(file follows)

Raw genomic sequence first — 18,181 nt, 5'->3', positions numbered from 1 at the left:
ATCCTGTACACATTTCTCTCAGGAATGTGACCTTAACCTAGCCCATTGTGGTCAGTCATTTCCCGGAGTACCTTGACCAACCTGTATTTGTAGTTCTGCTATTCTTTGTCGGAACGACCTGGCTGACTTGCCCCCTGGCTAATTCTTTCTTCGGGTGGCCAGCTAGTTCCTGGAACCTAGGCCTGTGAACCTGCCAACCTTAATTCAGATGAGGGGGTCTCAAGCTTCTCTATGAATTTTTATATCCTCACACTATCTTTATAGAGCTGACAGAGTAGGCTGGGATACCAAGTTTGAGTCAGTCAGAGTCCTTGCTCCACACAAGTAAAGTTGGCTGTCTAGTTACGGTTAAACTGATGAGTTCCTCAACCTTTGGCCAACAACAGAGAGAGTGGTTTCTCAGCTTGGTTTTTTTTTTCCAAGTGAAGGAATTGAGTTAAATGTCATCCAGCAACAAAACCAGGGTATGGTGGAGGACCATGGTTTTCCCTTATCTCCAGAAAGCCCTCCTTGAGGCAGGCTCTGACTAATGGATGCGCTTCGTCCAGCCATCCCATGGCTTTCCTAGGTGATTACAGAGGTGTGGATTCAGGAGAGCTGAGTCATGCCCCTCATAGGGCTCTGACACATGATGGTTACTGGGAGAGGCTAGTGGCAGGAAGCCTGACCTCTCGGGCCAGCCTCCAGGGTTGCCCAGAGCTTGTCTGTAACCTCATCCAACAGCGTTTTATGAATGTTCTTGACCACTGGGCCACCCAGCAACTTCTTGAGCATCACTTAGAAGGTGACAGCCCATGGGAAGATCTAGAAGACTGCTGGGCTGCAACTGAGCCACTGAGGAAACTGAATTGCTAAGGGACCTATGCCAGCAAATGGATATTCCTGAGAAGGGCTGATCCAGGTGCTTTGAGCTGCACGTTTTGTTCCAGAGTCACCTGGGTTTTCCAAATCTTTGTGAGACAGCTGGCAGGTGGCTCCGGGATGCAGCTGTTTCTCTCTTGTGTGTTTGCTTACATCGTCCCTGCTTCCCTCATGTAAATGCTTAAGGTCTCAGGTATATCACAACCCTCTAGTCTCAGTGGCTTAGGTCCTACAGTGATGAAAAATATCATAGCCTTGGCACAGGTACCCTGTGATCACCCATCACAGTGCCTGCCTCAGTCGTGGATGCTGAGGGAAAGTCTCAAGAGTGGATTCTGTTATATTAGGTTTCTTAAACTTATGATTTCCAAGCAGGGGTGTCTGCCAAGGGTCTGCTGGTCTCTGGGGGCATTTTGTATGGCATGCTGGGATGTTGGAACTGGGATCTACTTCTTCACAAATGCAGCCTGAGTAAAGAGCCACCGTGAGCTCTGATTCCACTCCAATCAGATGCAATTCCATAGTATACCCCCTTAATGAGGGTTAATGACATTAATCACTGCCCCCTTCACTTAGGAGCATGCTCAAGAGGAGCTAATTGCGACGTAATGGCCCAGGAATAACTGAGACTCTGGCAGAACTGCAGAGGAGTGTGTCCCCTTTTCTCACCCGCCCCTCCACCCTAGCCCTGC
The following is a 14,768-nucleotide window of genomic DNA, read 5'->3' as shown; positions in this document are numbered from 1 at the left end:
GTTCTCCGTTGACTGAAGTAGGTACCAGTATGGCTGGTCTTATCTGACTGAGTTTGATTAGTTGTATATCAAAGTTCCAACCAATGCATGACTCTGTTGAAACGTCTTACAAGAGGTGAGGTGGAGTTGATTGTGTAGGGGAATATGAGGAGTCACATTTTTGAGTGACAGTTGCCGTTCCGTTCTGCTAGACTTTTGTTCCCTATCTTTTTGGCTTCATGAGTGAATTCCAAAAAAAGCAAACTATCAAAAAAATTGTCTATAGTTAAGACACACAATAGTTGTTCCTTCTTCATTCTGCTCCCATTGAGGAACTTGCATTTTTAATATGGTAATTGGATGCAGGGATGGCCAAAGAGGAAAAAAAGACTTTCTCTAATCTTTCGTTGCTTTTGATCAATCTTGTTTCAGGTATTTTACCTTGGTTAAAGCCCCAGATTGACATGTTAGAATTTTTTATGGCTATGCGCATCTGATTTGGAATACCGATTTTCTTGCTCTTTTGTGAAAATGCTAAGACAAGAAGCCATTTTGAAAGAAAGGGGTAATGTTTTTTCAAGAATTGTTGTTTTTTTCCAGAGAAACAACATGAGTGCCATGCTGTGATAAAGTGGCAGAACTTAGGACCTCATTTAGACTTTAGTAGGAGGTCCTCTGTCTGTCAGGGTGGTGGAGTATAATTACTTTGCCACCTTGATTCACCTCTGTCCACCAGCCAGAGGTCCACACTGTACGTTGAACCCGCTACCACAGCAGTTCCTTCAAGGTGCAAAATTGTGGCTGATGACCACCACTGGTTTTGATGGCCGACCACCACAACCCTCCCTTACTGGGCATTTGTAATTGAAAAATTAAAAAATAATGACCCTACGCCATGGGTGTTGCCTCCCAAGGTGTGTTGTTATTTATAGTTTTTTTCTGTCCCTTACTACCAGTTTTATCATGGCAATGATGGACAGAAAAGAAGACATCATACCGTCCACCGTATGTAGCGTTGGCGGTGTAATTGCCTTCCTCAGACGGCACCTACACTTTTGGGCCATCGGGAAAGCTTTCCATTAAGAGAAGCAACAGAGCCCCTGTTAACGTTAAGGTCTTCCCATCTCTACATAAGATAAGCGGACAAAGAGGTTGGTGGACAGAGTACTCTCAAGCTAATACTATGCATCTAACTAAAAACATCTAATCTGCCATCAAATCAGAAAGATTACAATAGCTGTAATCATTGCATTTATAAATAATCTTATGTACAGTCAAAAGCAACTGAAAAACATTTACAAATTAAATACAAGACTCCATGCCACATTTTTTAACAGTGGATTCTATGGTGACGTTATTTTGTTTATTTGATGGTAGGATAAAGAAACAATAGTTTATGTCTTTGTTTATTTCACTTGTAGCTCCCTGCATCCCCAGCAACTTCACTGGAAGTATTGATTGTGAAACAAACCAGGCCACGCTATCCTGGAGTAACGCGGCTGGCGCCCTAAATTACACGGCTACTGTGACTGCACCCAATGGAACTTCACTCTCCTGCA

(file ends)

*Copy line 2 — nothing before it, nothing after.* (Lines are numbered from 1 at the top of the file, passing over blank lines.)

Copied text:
ATCCTGTACACATTTCTCTCAGGAATGTGACCTTAACCTAGCCCATTGTGGTCAGTCATTTCCCGGAGTACCTTGACCAACCTGTATTTGTAGTTCTGCTATTCTTTGTCGGAACGACCTGGCTGACTTGCCCCCTGGCTAATTCTTTCTTCGGGTGGCCAGCTAGTTCCTGGAACCTAGGCCTGTGAACCTGCCAACCTTAATTCAGATGAGGGGGTCTCAAGCTTCTCTATGAATTTTTATATCCTCACACTATCTTTATAGAGCTGACAGAGTAGGCTGGGATACCAAGTTTGAGTCAGTCAGAGTCCTTGCTCCACACAAGTAAAGTTGGCTGTCTAGTTACGGTTAAACTGATGAGTTCCTCAACCTTTGGCCAACAACAGAGAGAGTGGTTTCTCAGCTTGGTTTTTTTTTTCCAAGTGAAGGAATTGAGTTAAATGTCATCCAGCAACAAAACCAGGGTATGGTGGAGGACCATGGTTTTCCCTTATCTCCAGAAAGCCCTCCTTGAGGCAGGCTCTGACTAATGGATGCGCTTCGTCCAGCCATCCCATGGCTTTCCTAGGTGATTACAGAGGTGTGGATTCAGGAGAGCTGAGTCATGCCCCTCATAGGGCTCTGACACATGATGGTTACTGGGAGAGGCTAGTGGCAGGAAGCCTGACCTCTCGGGCCAGCCTCCAGGGTTGCCCAGAGCTTGTCTGTAACCTCATCCAACAGCGTTTTATGAATGTTCTTGACCACTGGGCCACCCAGCAACTTCTTGAGCATCACTTAGAAGGTGACAGCCCATGGGAAGATCTAGAAGACTGCTGGGCTGCAACTGAGCCACTGAGGAAACTGAATTGCTAAGGGACCTATGCCAGCAAATGGATATTCCTGAGAAGGGCTGATCCAGGTGCTTTGAGCTGCACGTTTTGTTCCAGAGTCACCTGGGTTTTCCAAATCTTTGTGAGACAGCTGGCAGGTGGCTCCGGGATGCAGCTGTTTCTCTCTTGTGTGTTTGCTTACATCGTCCCTGCTTCCCTCATGTAAATGCTTAAGGTCTCAGGTATATCACAACCCTCTAGTCTCAGTGGCTTAGGTCCTACAGTGATGAAAAATATCATAGCCTTGGCACAGGTACCCTGTGATCACCCATCACAGTGCCTGCCTCAGTCGTGGATGCTGAGGGAAAGTCTCAAGAGTGGATTCTGTTATATTAGGTTTCTTAAACTTATGATTTCCAAGCAGGGGTGTCTGCCAAGGGTCTGCTGGTCTCTGGGGGCATTTTGTATGGCATGCTGGGATGTTGGAACTGGGATCTACTTCTTCACAAATGCAGCCTGAGTAAAGAGCCACCGTGAGCTCTGATTCCACTCCAATCAGATGCAATTCCATAGTATACCCCCTTAATGAGGGTTAATGACATTAATCACTGCCCCCTTCACTTAGGAGCATGCTCAAGAGGAGCTAATTGCGACGTAATGGCCCAGGAATAACTGAGACTCTGGCAGAACTGCAGAGGAGTGTGTCCCCTTTTCTCACCCGCCCCTCCACCCTAGCCCTGC